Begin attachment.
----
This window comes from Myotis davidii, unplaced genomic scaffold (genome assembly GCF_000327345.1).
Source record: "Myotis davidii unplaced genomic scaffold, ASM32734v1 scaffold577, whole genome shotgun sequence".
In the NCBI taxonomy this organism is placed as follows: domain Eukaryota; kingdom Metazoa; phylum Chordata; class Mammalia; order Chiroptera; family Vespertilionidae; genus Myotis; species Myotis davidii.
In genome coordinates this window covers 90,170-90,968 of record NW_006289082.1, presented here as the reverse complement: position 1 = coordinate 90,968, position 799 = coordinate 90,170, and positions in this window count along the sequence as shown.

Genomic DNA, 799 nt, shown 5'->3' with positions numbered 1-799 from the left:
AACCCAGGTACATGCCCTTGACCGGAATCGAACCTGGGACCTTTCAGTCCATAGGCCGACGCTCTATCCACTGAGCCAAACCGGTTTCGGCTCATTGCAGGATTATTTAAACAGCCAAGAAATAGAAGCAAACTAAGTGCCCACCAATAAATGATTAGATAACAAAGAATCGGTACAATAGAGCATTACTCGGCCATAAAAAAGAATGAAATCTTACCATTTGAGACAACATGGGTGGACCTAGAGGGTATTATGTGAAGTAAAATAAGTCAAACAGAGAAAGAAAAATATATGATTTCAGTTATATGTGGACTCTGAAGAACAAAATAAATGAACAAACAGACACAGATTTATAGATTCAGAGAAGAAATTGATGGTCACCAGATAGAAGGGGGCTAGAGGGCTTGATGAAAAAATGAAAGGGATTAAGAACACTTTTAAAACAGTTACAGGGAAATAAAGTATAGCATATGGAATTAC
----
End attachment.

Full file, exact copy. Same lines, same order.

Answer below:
This window comes from Myotis davidii, unplaced genomic scaffold (genome assembly GCF_000327345.1).
Source record: "Myotis davidii unplaced genomic scaffold, ASM32734v1 scaffold577, whole genome shotgun sequence".
In the NCBI taxonomy this organism is placed as follows: domain Eukaryota; kingdom Metazoa; phylum Chordata; class Mammalia; order Chiroptera; family Vespertilionidae; genus Myotis; species Myotis davidii.
In genome coordinates this window covers 90,170-90,968 of record NW_006289082.1, presented here as the reverse complement: position 1 = coordinate 90,968, position 799 = coordinate 90,170, and positions in this window count along the sequence as shown.

Genomic DNA, 799 nt, shown 5'->3' with positions numbered 1-799 from the left:
AACCCAGGTACATGCCCTTGACCGGAATCGAACCTGGGACCTTTCAGTCCATAGGCCGACGCTCTATCCACTGAGCCAAACCGGTTTCGGCTCATTGCAGGATTATTTAAACAGCCAAGAAATAGAAGCAAACTAAGTGCCCACCAATAAATGATTAGATAACAAAGAATCGGTACAATAGAGCATTACTCGGCCATAAAAAAGAATGAAATCTTACCATTTGAGACAACATGGGTGGACCTAGAGGGTATTATGTGAAGTAAAATAAGTCAAACAGAGAAAGAAAAATATATGATTTCAGTTATATGTGGACTCTGAAGAACAAAATAAATGAACAAACAGACACAGATTTATAGATTCAGAGAAGAAATTGATGGTCACCAGATAGAAGGGGGCTAGAGGGCTTGATGAAAAAATGAAAGGGATTAAGAACACTTTTAAAACAGTTACAGGGAAATAAAGTATAGCATATGGAATTAC